An Oakville, Ont., couple say they are caught in a nightmare scenario because the people living in the downstairs apartment of their Mississauga investment home refuse to leave more than six months after they sold it — and there’s little they can do.
Kashif and Salma Siddiqui say they stopped receiving rent payments for the unit in October, meaning they are owed $10,200 while bearing the costs of two homes as they wait for the case to be adjudicated at a backlogged Landlord and Tenant Board (LTB).
And while the new buyers have agreed to push back the sale closing date twice, they are now threatening to sue if they don’t get control of the detached home on Tacc Dr. in a vacant state by April 30.
“We are just stuck in between these people who are … occupying our home and those people who are the new buyers,” said Salma Siddiqui. “We don’t know what to do.”
The dilemma highlights ongoing issues with the LTB, which is plagued by a monthslong backlog of cases that’s causing major delays in the adjudication of landlord-tenant disputes.
An ongoing dispute
According to the lease agreement, the Siddiquis rented the basement apartment in December 2020 to Alberto Almeda and his former wife for $1,700 per month.
Last summer, the Siddiquis decided to sell the home. They say they verbally informed both their upstairs and downstairs tenants in July of their intention to list it and, in August, signed a sales agreement with a closing date of Dec. 15.
According to documents filed with the LTB, the Siddiquis provided written N12 notice to the tenants on Sept. 22, and set the move-out deadline as Nov. 30.
An N12 is a form a landlord is required to issue to tenants under Ontario’s Residential and Tenancies Act when they intend to have either themselves, a relative or a purchaser move into a rental unit. It requires a minimum of 60-days notice.
The upstairs tenants left at the end of October, and Almeda — who the Siddiquis say has been the main occupant of the apartment along with several members of his family since he and his former wife broke up — said he would vacate by the end of November.
“Until 29th of November, they were telling me that they will move out,” said Kashif Siddiqui. “Then one day before, they just told me that they are not going to.”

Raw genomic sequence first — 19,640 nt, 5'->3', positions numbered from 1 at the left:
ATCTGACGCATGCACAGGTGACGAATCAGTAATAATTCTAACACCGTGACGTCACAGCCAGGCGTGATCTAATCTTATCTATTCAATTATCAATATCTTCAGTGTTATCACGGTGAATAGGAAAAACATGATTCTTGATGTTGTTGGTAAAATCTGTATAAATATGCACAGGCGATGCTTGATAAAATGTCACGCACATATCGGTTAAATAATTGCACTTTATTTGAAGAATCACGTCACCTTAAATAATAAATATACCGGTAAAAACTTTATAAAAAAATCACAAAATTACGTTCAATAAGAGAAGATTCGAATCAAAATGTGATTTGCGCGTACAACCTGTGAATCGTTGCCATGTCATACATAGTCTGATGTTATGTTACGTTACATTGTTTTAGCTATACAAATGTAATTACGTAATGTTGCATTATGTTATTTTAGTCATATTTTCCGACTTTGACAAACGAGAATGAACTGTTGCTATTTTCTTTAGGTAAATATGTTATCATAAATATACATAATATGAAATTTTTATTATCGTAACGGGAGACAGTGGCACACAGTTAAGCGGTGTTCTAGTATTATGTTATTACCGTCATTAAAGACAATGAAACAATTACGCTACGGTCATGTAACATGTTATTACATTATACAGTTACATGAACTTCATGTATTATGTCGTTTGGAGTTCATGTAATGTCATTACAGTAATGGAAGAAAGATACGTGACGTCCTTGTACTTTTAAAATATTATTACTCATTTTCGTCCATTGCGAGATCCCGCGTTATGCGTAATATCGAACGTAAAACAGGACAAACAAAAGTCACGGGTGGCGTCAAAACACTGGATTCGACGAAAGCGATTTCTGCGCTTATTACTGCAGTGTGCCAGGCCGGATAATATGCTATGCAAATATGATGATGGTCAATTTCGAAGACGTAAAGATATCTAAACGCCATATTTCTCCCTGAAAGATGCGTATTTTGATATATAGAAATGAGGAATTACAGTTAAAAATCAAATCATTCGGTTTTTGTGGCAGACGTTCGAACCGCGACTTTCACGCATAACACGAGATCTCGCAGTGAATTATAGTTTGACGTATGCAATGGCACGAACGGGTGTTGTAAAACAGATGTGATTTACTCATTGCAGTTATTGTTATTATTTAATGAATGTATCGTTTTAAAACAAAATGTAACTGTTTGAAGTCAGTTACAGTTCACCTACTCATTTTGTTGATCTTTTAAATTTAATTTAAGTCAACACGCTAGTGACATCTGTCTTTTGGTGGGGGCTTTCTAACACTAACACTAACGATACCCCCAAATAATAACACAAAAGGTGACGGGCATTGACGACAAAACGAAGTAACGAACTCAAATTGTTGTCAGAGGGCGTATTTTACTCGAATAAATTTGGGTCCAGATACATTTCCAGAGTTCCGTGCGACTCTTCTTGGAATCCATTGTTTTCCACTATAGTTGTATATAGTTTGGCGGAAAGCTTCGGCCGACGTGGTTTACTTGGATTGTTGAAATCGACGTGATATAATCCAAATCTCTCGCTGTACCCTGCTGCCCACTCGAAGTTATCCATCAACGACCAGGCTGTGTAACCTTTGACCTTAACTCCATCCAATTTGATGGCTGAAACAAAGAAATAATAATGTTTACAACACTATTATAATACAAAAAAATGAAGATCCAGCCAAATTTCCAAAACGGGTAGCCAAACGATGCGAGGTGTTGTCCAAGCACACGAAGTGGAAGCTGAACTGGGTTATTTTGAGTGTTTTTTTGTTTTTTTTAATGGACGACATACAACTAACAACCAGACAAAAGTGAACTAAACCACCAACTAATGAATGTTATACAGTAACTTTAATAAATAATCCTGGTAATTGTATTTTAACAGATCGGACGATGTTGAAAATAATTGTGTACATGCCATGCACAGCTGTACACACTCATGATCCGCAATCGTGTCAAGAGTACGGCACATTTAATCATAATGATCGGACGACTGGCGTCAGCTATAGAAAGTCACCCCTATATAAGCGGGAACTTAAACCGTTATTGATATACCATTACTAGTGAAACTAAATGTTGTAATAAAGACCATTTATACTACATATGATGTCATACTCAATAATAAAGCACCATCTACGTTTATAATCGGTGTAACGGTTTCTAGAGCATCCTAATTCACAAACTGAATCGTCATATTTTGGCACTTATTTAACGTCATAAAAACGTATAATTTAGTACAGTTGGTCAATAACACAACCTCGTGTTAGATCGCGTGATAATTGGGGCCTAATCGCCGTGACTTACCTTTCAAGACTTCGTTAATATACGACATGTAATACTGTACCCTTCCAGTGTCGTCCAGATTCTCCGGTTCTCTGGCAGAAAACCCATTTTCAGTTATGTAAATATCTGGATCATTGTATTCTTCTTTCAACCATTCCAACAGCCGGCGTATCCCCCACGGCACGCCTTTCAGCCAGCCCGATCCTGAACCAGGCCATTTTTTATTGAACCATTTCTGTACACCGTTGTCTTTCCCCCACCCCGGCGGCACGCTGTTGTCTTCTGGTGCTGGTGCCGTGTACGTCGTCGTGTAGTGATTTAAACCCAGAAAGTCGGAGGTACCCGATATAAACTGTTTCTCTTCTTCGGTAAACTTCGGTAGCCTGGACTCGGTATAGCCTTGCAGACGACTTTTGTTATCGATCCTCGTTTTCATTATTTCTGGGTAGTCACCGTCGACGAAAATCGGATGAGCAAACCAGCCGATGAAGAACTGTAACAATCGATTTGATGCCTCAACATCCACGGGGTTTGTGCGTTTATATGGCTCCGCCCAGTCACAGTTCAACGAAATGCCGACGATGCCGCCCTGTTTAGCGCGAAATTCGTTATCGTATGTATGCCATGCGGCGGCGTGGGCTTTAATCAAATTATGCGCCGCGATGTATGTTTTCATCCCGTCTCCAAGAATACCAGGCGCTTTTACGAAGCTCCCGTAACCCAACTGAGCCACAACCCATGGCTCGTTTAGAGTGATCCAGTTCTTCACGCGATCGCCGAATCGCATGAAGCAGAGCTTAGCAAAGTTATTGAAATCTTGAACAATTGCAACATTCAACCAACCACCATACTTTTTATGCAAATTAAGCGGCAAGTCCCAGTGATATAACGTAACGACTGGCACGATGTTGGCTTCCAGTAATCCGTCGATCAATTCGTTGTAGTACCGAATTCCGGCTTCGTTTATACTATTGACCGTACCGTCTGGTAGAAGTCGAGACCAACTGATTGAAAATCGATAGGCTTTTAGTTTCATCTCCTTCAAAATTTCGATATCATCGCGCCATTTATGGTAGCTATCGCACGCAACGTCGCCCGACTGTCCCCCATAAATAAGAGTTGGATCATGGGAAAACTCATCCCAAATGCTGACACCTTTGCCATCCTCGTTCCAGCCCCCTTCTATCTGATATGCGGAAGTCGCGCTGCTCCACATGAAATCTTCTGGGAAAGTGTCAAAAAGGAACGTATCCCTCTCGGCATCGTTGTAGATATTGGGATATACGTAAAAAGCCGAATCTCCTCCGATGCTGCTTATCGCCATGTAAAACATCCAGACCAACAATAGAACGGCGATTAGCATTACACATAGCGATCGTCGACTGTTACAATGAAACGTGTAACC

Since then, the Siddiquis allege Almeda has been verbally abusive, has damaged their property, including the washing machine, and hasn’t paid any rent. Pre-dated cheques provided by his former wife at the beginning of the tenancy bounced because the bank “cannot trace” the account, financial documents show.
When contacted by CBC News, the woman said she left the apartment in July after divorcing Almeda, and directed questions about its occupancy and unpaid rent to him.
In phone and text message conversations, Almeda didn’t directly answer questions and declined to be interviewed.
According to two text message exchanges between Almeda and Kashif Siddiqui from April and November 2021 viewed by CBC News, Almeda claimed he was having difficulty finding a new place to live due to COVID-19 concerns and the impact of the pandemic on his employment.
“I find it very, very hard to believe,” said Kashif. “They have had sufficient time.”
No LTB hearing scheduled after 3 months
The Siddiquis filed an application with the LTB on Nov. 22 to evict Almeda and the other downstairs occupants, and submitted a separate eviction application in December for non-payment of rent, documents show.
No hearing has been scheduled almost four months after the initial filing.
“I am frustrated with the system because I feel helpless,” said Salma.
The situation could drag out for months and even more than a year, said Boubacar Bah, chair of the advocacy group Small Ownership Landlords of Ontario (SOLO).
“What you’re describing here is something that happens very often to small landlords because they are not sophisticated,” Bah said. “If the tenant doesn’t move out, you can’t force him.”
Under Ontario’s Residential and Tenancies Act, the quasi-judicial LTB is the only body with the authority to order a tenant be evicted. Tenants have the legal right to continue to live in their rental units, even if they stop paying rent, until their case is heard and an eviction order is issued.
A court enforcement officer known as a sheriff has the power to enforce the LTB order and carry out the eviction.
The problem for both landlords and renters, according to paralegal Harry Fine, is that the LTB isn’t functioning properly. Wait times for hearings and decisions have ballooned since a five-month shut down at the start of the pandemic caused a backlog of cases that Fine says even a record number of adjudicators can’t get through.
“To say the LTB is a train wreck isn’t quite being fair to wrecked trains,” said Fine, who previously sat as an adjudicator at the board.
The LTB didn’t provide answers to questions by the time of publication.
To say the [Landlord Tenant Board] is a trainwreck isn’t quite being fair to wrecked trains.– Harry Fine, paralegal
The repercussions of the LTB backup can be grave.
Fine said the Siddiquis — who have been sent several letters threatening legal action from the lawyers of the people they sold the home to — could be sued by the buyers if their sales agreement is cancelled and they buy a more expensive house.
“I speak to small landlords every day who call me in tears, practically, who are about to get sued by a purchaser in aborted sales,” said Fine.
Landlords with investment properties should always seek advice from legal professionals with experience handling landlord-tenant issues before listing their tenanted homes, he said.